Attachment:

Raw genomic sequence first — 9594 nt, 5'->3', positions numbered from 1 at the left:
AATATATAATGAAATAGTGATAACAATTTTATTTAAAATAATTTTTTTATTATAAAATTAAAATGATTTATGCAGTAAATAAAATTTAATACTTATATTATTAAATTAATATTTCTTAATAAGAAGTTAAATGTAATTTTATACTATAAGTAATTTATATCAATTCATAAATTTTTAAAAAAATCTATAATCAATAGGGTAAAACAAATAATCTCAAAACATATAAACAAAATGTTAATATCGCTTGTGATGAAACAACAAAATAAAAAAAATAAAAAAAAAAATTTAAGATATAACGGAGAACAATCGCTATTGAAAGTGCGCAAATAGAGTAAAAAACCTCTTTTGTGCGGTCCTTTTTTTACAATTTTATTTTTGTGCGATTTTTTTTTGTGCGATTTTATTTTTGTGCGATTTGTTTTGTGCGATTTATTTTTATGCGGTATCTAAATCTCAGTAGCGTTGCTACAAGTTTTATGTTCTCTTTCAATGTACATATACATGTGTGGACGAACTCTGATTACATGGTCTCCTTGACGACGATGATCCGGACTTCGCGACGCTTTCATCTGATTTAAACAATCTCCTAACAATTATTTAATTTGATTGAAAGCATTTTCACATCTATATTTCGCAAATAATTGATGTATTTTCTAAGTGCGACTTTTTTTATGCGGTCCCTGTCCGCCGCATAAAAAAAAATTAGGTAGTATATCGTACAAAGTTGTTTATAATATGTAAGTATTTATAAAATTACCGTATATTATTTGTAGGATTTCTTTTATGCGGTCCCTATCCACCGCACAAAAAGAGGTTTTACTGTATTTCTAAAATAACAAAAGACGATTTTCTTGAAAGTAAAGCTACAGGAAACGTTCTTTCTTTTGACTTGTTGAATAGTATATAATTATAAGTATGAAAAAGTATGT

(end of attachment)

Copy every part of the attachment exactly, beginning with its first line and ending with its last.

Raw genomic sequence first — 9594 nt, 5'->3', positions numbered from 1 at the left:
AATATATAATGAAATAGTGATAACAATTTTATTTAAAATAATTTTTTTATTATAAAATTAAAATGATTTATGCAGTAAATAAAATTTAATACTTATATTATTAAATTAATATTTCTTAATAAGAAGTTAAATGTAATTTTATACTATAAGTAATTTATATCAATTCATAAATTTTTAAAAAAATCTATAATCAATAGGGTAAAACAAATAATCTCAAAACATATAAACAAAATGTTAATATCGCTTGTGATGAAACAACAAAATAAAAAAAATAAAAAAAAAAATTTAAGATATAACGGAGAACAATCGCTATTGAAAGTGCGCAAATAGAGTAAAAAACCTCTTTTGTGCGGTCCTTTTTTTACAATTTTATTTTTGTGCGATTTTTTTTTGTGCGATTTTATTTTTGTGCGATTTGTTTTGTGCGATTTATTTTTATGCGGTATCTAAATCTCAGTAGCGTTGCTACAAGTTTTATGTTCTCTTTCAATGTACATATACATGTGTGGACGAACTCTGATTACATGGTCTCCTTGACGACGATGATCCGGACTTCGCGACGCTTTCATCTGATTTAAACAATCTCCTAACAATTATTTAATTTGATTGAAAGCATTTTCACATCTATATTTCGCAAATAATTGATGTATTTTCTAAGTGCGACTTTTTTTATGCGGTCCCTGTCCGCCGCATAAAAAAAAATTAGGTAGTATATCGTACAAAGTTGTTTATAATATGTAAGTATTTATAAAATTACCGTATATTATTTGTAGGATTTCTTTTATGCGGTCCCTATCCACCGCACAAAAAGAGGTTTTACTGTATTTCTAAAATAACAAAAGACGATTTTCTTGAAAGTAAAGCTACAGGAAACGTTCTTTCTTTTGACTTGTTGAATAGTATATAATTATAAGTATGAAAAAGTATGT